0706CmnGrndFairQueenTraditi.cfm A tradition 50 years strong
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A tradition 50 years strong

The crown wasn't made of diamonds, and the sash wasn't silk. There were no television cameras, and the only flashbulbs and paparazzi were my own parents and their camera.

It was 1994, the occasion was the Tri-County Fair Queen contest, and on that special summer night I was named "Fair Queen."

It's been 15 years and I've done a lot of living since then. The tiara is still shiny, but it's missing a rhinestone or two. The sash is still ragged around the edge where a wayward market lamb decided to snack on it. Yet I keep them because they represent a time in my life when anything was possible.

In the grand scheme of a lifetime of experiences, being the Tri-County Fair Queen isn't as life-altering as say, being named Miss America. But, it ranks right up there with the best moments of my lifetime that's for sure.

You see, I was a part of a proud local tradition that this year marks its 50th anniversary. Being queen was an experience that I wouldn't trade for anything, and I know the other women who have held the title would say the same thing today.

This coming weekend former queens and their attendants will gather in Herington, Kan., to reminisce and watch the crowning of the next fair queen and her court.

It will be incredible to see 50 years of tradition in one room. Many of these women have gone on to great careers and others have watched their own daughters, and some their granddaughters, go through the program. The Latzke family has one such queenly pedigree, my older sister was the 1987 Tri-County Fair Queen, and our mother went through the program when she was a 4-H member herself.

What's even more remarkable is that an institution that strong doesn't just happen overnight. For the past half of a century, the people of the Tri-County area have supported their little fair and their queen contest with their time, their talents and their treasures. They did so because they believe in 4-H, and in the young members of Marion, Morris and Dickinson counties.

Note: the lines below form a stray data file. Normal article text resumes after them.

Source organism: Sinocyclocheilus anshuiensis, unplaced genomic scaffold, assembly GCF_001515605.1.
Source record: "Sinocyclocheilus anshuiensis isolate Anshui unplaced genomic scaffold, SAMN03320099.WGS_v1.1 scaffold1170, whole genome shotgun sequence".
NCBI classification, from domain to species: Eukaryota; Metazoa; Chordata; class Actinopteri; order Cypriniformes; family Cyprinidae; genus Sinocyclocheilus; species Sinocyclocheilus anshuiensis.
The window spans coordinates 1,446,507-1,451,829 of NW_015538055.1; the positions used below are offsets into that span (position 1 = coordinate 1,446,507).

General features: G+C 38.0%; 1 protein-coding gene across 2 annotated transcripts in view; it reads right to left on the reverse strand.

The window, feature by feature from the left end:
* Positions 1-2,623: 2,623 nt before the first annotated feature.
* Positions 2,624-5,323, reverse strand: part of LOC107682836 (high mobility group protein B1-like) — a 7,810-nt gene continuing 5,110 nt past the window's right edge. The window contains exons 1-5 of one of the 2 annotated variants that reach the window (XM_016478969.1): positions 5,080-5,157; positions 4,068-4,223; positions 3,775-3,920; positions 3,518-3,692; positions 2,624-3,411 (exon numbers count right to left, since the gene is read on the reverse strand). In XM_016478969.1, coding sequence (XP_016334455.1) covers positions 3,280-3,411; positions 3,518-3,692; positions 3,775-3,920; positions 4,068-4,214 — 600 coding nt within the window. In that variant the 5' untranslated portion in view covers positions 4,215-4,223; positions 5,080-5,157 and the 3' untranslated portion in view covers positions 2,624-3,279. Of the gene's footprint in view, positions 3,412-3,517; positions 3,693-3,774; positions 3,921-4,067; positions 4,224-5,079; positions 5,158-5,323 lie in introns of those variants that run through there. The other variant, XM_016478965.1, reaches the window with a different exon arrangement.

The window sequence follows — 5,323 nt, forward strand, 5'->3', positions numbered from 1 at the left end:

Sure, some may say that fair queen contests are sexist and outdated and a little too quaint for the modern world. But, I think of all the wonderful women who were queens before me, and all of the wonderful ones after me, and I can't say I agree with the opposition.

The contest gives young women the chance to feel important and special--if even for only a little time. The program allows bright young women the opportunity to be role models for little girls and shows them that their actions are more important than they realize. Afterall, I remember as a little girl looking up to the fair queen and her court and wishing and hoping that someday I too would get to wear a pretty crown and ride in a convertible waving to a crowd.

This little fair queen contest celebrates the 4-H accomplishments of these young women and gives them a chance to promote a worthy program across three counties throughout their reigning year.

What's more tiara-worthy than that?

Sure, it's a little fair, and a little contest. In the grand scheme of things it's not much to the outside observer.

But, for the people of the Tri-County area, those rhinestones sparkle just as bright as diamonds and their 2009 Fair Queen will be just as special as this year's Miss America.

It's a tradition that we all hope continues for another 50 years.

Jennifer M. Latzke can be reached by phone at 620-227-1807, or by e-mail at jlatzke@hpj.com.



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